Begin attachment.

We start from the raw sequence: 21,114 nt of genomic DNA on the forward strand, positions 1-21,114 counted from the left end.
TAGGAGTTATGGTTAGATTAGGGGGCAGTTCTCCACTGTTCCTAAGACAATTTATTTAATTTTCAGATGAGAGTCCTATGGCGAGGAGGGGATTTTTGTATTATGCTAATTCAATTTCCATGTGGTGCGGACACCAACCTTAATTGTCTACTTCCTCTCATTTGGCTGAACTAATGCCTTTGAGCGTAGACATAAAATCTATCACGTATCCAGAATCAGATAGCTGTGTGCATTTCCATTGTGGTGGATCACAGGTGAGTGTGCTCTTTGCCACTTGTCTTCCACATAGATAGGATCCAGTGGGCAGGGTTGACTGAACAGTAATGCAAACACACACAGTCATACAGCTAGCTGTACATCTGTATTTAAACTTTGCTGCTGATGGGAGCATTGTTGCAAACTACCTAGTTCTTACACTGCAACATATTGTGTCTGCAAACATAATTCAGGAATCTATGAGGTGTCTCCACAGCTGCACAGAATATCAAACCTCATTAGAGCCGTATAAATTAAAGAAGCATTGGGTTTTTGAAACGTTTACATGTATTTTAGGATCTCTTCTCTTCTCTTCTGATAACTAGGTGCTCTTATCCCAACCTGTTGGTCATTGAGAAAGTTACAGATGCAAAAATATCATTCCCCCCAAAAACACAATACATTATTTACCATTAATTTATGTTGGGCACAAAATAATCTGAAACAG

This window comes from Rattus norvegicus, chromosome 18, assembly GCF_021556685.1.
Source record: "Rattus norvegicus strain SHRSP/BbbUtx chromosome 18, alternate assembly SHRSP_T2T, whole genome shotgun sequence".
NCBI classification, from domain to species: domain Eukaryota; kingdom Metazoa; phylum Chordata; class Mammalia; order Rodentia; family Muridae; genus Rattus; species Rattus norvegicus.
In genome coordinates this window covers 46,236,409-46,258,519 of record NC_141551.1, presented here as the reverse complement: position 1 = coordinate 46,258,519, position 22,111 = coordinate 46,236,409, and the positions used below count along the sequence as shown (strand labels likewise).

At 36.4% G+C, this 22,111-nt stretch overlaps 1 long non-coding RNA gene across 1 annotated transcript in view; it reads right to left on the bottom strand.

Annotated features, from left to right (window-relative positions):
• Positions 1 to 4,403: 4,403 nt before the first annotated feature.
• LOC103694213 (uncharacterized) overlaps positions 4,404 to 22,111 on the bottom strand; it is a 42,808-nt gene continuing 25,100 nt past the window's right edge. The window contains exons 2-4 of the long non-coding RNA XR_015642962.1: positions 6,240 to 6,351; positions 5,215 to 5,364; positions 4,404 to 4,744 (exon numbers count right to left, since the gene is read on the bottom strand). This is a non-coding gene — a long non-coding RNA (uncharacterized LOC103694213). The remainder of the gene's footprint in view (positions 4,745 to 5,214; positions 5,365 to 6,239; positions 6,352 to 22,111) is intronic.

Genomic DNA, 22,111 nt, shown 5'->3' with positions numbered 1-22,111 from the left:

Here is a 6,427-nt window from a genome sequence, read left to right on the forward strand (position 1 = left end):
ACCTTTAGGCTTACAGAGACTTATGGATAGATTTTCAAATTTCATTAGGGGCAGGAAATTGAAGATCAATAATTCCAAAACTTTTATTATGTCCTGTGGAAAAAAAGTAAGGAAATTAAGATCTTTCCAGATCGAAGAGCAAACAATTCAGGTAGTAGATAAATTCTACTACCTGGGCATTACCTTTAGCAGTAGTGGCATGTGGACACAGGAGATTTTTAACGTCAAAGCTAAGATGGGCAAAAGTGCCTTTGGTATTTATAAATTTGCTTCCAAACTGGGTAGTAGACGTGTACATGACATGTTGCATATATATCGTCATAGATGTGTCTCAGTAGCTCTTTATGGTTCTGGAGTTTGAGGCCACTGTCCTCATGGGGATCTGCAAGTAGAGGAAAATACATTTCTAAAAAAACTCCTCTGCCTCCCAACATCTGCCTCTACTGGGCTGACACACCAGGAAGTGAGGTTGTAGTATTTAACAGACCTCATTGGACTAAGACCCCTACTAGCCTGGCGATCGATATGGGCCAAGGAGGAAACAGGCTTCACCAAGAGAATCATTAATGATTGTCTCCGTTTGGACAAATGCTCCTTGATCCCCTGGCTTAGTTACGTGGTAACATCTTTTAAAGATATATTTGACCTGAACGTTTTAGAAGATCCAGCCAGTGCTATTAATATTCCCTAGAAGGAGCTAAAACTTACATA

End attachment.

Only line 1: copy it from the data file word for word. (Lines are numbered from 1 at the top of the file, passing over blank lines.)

We start from the raw sequence: 21,114 nt of genomic DNA on the forward strand, positions 1-21,114 counted from the left end.